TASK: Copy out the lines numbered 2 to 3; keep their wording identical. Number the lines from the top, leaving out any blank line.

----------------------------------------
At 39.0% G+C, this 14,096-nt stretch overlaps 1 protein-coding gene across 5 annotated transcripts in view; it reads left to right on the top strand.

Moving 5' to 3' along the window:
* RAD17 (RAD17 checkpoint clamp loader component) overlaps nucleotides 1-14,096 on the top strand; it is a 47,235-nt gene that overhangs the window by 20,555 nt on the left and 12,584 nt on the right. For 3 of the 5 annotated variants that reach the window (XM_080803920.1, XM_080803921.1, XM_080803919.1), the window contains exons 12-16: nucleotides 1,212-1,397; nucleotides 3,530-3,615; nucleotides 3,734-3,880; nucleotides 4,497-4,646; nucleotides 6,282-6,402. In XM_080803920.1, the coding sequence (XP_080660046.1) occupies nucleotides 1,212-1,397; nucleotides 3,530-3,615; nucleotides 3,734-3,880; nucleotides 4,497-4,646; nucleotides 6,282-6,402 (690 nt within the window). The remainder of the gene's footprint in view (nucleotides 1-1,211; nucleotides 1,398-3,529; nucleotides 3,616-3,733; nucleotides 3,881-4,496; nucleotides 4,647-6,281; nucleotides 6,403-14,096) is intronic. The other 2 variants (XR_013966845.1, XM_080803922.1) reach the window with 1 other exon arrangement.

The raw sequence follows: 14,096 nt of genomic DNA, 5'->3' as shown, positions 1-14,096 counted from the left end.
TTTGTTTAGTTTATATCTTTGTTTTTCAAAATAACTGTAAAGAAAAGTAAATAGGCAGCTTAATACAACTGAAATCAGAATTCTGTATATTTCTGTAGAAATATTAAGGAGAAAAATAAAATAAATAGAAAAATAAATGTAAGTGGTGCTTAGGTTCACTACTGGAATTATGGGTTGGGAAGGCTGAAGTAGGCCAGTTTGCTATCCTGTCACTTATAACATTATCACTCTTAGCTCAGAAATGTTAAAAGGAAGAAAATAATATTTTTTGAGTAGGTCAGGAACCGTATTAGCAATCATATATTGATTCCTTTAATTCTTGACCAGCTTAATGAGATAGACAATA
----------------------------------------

Moving 5' to 3' along the window:
* RAD17 (RAD17 checkpoint clamp loader component) overlaps nucleotides 1-14,096 on the top strand; it is a 47,235-nt gene that overhangs the window by 20,555 nt on the left and 12,584 nt on the right. For 3 of the 5 annotated variants that reach the window (XM_080803920.1, XM_080803921.1, XM_080803919.1), the window contains exons 12-16: nucleotides 1,212-1,397; nucleotides 3,530-3,615; nucleotides 3,734-3,880; nucleotides 4,497-4,646; nucleotides 6,282-6,402. In XM_080803920.1, the coding sequence (XP_080660046.1) occupies nucleotides 1,212-1,397; nucleotides 3,530-3,615; nucleotides 3,734-3,880; nucleotides 4,497-4,646; nucleotides 6,282-6,402 (690 nt within the window). The remainder of the gene's footprint in view (nucleotides 1-1,211; nucleotides 1,398-3,529; nucleotides 3,616-3,733; nucleotides 3,881-4,496; nucleotides 4,647-6,281; nucleotides 6,403-14,096) is intronic. The other 2 variants (XR_013966845.1, XM_080803922.1) reach the window with 1 other exon arrangement.